Marketers Thinking vs Consumers Perception

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The end of the year is the perfect time to come to something that you have been postponing for “some time later”. This is what has happened with the book written by O. Mahmoud and called “The Boots & The Tower. Actionable Market Research” that one of the colleagues from P&G shared with me several years ago. Opening it with an expectation of a quick check for some interesting ideas, I’ve found lots of very valuable and acute recommendations. Persistent Google search haven’t provided me more details on the book credentials, so I share them at the end of this post from the best of my knowledge.

As recommendations from the book cover very diverse areas of the Consumer and Market Research field, and I really don’t want to lose any of the top highlights from the book, I have decided to make several posts based on the book ideas.

We have already discussed here some challenges associated with the consumers claimed data – when they are asked to rationalize their behavior and decision-making which is often not rational (e.g. What do attitudes show?). I have also shared several approaches to address these challenges using various research methodologies like Consumer Neuroscience and Behavioral Science (e.g. Generate in-depth consumer insights with the help of NeuroscienceBringing Behavioral Science to the advertisements development).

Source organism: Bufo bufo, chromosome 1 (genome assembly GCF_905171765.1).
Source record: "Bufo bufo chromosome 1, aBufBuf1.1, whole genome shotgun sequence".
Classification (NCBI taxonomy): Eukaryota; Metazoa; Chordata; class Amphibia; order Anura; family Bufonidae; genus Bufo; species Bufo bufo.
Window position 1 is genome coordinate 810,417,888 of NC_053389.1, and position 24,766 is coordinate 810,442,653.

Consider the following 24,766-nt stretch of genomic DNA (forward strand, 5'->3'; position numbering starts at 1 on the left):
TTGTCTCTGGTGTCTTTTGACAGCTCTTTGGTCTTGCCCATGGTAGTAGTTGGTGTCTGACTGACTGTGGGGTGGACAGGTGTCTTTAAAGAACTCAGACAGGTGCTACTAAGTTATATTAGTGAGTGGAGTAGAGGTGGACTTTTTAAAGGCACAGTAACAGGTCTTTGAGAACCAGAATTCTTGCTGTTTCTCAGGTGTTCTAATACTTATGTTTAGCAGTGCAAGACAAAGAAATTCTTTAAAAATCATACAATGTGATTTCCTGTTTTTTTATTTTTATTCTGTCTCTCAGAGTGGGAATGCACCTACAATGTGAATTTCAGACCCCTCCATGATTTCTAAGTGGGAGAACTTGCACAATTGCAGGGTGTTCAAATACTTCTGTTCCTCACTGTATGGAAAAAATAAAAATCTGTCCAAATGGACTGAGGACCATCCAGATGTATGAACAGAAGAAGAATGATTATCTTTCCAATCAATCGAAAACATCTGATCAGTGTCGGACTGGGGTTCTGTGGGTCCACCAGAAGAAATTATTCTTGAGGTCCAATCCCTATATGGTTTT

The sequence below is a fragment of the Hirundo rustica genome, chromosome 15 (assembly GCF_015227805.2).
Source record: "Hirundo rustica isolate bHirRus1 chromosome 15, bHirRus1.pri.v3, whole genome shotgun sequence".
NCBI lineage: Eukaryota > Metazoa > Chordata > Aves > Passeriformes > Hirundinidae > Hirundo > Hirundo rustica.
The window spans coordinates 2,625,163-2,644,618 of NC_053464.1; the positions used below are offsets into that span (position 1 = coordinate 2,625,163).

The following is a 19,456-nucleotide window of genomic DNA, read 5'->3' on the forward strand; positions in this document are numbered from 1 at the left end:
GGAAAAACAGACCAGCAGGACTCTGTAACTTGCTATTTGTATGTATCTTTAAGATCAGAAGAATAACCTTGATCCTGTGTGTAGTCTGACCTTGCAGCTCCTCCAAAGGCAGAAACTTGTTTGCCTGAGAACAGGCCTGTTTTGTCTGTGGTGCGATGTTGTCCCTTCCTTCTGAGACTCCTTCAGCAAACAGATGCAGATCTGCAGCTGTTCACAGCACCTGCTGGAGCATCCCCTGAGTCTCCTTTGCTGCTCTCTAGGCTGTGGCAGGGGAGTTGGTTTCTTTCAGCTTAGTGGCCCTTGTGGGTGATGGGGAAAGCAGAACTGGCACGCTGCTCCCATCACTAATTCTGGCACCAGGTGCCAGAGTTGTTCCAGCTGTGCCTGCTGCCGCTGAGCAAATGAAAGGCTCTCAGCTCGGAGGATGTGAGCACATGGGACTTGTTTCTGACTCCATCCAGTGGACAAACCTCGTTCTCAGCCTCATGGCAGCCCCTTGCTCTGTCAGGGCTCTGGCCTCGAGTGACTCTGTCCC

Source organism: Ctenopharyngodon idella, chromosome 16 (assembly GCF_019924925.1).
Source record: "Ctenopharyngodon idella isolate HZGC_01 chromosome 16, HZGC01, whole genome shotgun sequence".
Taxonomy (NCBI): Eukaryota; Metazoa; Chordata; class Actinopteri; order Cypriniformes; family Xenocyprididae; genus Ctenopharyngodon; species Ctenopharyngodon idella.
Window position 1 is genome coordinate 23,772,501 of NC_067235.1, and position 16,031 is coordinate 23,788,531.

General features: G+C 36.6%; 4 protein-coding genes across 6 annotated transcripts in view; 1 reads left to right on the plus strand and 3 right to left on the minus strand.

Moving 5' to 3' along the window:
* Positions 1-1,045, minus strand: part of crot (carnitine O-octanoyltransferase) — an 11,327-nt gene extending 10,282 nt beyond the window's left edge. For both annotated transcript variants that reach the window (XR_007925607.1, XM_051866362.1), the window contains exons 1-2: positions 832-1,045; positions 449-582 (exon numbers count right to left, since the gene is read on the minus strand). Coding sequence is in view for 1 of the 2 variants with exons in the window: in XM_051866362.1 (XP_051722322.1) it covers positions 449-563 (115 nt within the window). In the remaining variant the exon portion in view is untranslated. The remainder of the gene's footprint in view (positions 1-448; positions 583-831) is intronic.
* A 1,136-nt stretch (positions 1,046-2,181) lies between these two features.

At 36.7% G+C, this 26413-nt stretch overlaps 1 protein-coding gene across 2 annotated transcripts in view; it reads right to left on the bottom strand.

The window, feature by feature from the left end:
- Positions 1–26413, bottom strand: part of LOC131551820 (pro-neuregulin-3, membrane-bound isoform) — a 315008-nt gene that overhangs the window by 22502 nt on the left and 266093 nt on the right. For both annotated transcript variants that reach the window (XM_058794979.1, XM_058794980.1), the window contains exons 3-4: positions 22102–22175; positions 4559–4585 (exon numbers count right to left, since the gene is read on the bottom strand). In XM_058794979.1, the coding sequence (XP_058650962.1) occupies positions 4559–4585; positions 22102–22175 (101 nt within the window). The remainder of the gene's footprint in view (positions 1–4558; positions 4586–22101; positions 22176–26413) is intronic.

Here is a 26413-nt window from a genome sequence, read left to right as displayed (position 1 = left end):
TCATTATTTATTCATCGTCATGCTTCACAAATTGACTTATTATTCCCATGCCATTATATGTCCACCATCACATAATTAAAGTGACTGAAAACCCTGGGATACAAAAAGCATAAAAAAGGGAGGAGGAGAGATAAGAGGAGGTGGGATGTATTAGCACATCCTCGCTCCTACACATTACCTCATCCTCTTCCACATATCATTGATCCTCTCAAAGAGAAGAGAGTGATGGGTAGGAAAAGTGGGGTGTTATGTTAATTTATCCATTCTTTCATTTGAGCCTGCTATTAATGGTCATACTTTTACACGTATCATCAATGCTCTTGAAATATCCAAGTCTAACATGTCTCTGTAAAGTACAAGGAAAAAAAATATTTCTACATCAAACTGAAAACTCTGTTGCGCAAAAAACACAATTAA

However, even applying these methodologies and using only behavioral data, the data analysis and business recommendations are developed by humans, who spend hours and hours working on a specific brand or product.

This eventually leads to a high level of rationalization both in terms of what questions consumers are asked and how data analysis is approached.

Thus, Marketers (and also Consumer Insights Managers, right?) set too high expectations in terms of consumers feedback that requires high level of reflection and granularity on what companies can do. However, Marketers and Consumer Insights Managers should always keep in mind that these questions are not very important questions for consumers themselves (Mahmoud, 2006).

Mahmoud (2006) describes this situation as “the binocular effect” which basically outlines how Marketers and Consumer see the brands.


“In marketing, managers will spend years working on a brand. For a manager who works on a brand, every detail about that brand is important. It’s all he/she can see through that side of binoculars. For the consumer, the brand is hardly visible… A manager working on a brand for 3 years will spend about 6000 hours thinking about the brand and the category, excluding dreams and nightmares (3 years * 250 working days a year * 8 hours per day), compared to a maximum of 1 hour in a life-time an involved consumer, excluding focus groups” (Mahmoud, 2006).

Sources: Mahmoud, O. (2006). The Boots & The Tower. Actionable Market Research [pdf].

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